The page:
MedicalResearch.com Interview with:
Christopher M. Jones, Pharm D., M.P.H.
Senior advisor, Office of Public Health Strategy and Analysis
Office of the Commissioner, Food and Drug Administration
Medical Research: What is the background for this study?
Dr. Jones: Heroin use and overdose deaths have increased significantly in the United States in recent years. Most heroin users have a history of nonmedical use of prescription opioid pain relievers as well, and an increase in the rate of heroin overdose deaths has occurred concurrently with an epidemic of prescription opioid overdoses.
Although it has been postulated that efforts to curb opioid prescribing, resulting in restricted prescription opioid access, have fueled heroin use and overdose, a recent analysis of 2010–2012 drug overdose deaths in 28 states found that decreases in prescription opioid death rates within a state were not associated with increases in heroin death rates; in fact, increases in heroin overdose death rates were associated with increases in prescription opioid overdose death rates.
In addition, a study examining trends in opioid pain reliever overdose hospitalizations and heroin overdose hospitalizations between 1993 and 2009 found that increases in opioid pain reliever hospitalizations predicted an increase in heroin overdose hospitalizations in subsequent years. Thus, the changing patterns of heroin use and overdose deaths are most likely the result of multiple, and possibly interacting, factors. Moreover, there is a lack of research examining recent trends in the prevalence of other substance use among persons using heroin, especially among the high-risk population of heroin users who meet diagnostic criteria for heroin abuse or dependence.
We wanted to better understand how heroin use is changing and identify the demographic and substance using groups that are at greatest risk for use. Knowing this information can help prevention efforts.
HHS Secretary Sylvia M. Burwell has made addressing opioid abuse, dependence, and overdose a priority and work is underway within HHS on this important issue. The evidence-based initiative focuses on three promising areas: informing opioid prescribing practices, increasing the use of naloxone – a drug that reverses symptoms of a drug overdose, and using medication-assisted treatment to slowly move people out of opioid addiction.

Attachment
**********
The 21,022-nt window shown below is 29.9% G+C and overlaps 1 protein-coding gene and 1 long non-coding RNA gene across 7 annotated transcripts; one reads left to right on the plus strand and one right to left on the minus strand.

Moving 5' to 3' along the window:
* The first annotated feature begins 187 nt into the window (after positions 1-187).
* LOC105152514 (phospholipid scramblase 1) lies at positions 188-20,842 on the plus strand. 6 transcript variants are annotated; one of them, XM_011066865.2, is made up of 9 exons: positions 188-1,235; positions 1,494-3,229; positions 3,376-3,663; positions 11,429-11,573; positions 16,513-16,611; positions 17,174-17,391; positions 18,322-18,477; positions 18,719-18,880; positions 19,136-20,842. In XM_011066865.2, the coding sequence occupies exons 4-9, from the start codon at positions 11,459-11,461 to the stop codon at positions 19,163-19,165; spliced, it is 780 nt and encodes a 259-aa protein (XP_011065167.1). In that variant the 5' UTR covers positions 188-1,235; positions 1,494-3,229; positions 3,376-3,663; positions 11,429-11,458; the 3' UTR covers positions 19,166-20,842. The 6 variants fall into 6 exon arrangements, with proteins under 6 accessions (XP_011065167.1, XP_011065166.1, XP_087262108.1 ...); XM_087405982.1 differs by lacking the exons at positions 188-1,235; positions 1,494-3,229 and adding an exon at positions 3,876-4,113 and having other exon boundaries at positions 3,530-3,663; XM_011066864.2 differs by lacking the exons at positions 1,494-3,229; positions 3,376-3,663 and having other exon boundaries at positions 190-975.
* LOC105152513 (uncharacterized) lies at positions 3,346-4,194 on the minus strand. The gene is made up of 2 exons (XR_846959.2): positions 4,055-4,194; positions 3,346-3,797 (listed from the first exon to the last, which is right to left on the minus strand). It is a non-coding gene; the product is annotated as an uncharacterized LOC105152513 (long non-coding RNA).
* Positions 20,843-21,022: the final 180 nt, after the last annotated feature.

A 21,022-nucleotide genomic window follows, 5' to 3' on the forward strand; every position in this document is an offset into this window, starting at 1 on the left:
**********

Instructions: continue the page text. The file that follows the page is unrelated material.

The Obama Administration is also committed to tackling the prescription drug and heroin epidemic, proposing significant investments to intensify efforts to reduce opioid misuse and abuse.
Medical Research: What are the main findings?
Dr. Jones: Heroin use has increased significantly across most demographic groups. There were significant increases in heroin use among demographic groups that have had historically lower rates of heroin use, including women, the privately insured, and people with higher incomes. In fact, the gap between men and women, low and high incomes, and people with Medicaid and private insurance have narrowed in the past decade.
Heroin use is occurring in the context of broader poly-substance use, including marijuana, alcohol, cocaine, and prescription drugs. The use of heroin with other substances increases the risk of overdose. Nearly all (96%) people who reported heroin use also reported using at least one other drug in the past year. More than half (61%) used at least three other drugs.
Among heroin users in 2011-2013:
- 45% had past-year prescription opioid painkiller abuse or dependence
- 36% had past-year alcohol abuse or dependence
- 25% had past-year cocaine abuse or dependence
- 24% had past-year marijuana abuse or dependence
As heroin abuse and dependence have increased, so have heroin-related overdose deaths. From 2002 through 2013, the rate of heroin-related overdose deaths nearly quadrupled.
The strongest risk factor for heroin abuse or dependence was opioid pain reliever abuse or dependence followed by cocaine abuse or dependence.
Medical Research: What should clinicians and patients take away from your report?
Dr. Jones: Clinicians can follow best practices for responsible painkiller prescribing to reduce opioid painkiller addiction, the strongest risk factor for heroin addiction. This entails
- 1) using state prescription drug monitoring programs and asking patients about past or current drug and alcohol use prior to considering opioid treatment;
- 2) prescribing the lowest effective dose of an opioid and only the quantity needed for each patient; and
- 3) linking patients with substance use disorders to effective substance abuse treatment services, including the use of medication assisted treatment for people with opioid use disorders.
Patients and others can learn more about the risks of using heroin and other drugs and become trained in how to recognize and respond to an opioid overdose. For people who are struggling with substance abuse problems, they can call 1-800-662 HELP for assistance.
Medical Research: What recommendations do you have for future research as a result of this study?
Response: More research is needed to evaluate the impact of interventions designed to reduce prescription opioid and heroin abuse. We also need to conduct additional research to further understand the risk and protective factors for heroin initiation and heroin addiction.
Vital Signs: Demographic and Substance Use Trends Among Heroin Users — United States, 2002–2013
July 10, 2015 / 64(26);719-725
Christopher M. Jones, Pharm D., M.P.H. (2015). Heroin Addiction Most Often Preceded by Opioid Abuse